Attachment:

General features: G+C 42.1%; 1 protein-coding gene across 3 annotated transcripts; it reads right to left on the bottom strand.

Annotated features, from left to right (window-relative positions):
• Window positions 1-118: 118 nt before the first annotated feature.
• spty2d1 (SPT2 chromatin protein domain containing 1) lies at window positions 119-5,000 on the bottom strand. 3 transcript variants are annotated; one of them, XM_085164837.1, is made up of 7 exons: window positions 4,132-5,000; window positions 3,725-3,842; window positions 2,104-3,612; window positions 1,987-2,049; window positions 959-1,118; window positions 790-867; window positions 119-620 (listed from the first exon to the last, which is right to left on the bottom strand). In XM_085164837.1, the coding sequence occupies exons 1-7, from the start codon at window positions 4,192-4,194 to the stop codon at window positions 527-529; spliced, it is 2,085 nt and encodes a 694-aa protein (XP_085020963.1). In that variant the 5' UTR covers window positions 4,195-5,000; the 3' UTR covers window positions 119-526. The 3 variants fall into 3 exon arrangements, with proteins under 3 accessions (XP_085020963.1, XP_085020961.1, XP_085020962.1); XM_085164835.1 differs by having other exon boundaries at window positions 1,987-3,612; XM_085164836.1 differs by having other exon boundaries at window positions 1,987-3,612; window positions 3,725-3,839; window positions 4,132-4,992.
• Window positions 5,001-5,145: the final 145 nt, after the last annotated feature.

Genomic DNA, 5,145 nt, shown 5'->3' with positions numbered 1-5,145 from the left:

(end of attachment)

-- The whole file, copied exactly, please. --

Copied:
General features: G+C 42.1%; 1 protein-coding gene across 3 annotated transcripts; it reads right to left on the bottom strand.

Annotated features, from left to right (window-relative positions):
• Window positions 1-118: 118 nt before the first annotated feature.
• spty2d1 (SPT2 chromatin protein domain containing 1) lies at window positions 119-5,000 on the bottom strand. 3 transcript variants are annotated; one of them, XM_085164837.1, is made up of 7 exons: window positions 4,132-5,000; window positions 3,725-3,842; window positions 2,104-3,612; window positions 1,987-2,049; window positions 959-1,118; window positions 790-867; window positions 119-620 (listed from the first exon to the last, which is right to left on the bottom strand). In XM_085164837.1, the coding sequence occupies exons 1-7, from the start codon at window positions 4,192-4,194 to the stop codon at window positions 527-529; spliced, it is 2,085 nt and encodes a 694-aa protein (XP_085020963.1). In that variant the 5' UTR covers window positions 4,195-5,000; the 3' UTR covers window positions 119-526. The 3 variants fall into 3 exon arrangements, with proteins under 3 accessions (XP_085020963.1, XP_085020961.1, XP_085020962.1); XM_085164835.1 differs by having other exon boundaries at window positions 1,987-3,612; XM_085164836.1 differs by having other exon boundaries at window positions 1,987-3,612; window positions 3,725-3,839; window positions 4,132-4,992.
• Window positions 5,001-5,145: the final 145 nt, after the last annotated feature.

Genomic DNA, 5,145 nt, shown 5'->3' with positions numbered 1-5,145 from the left: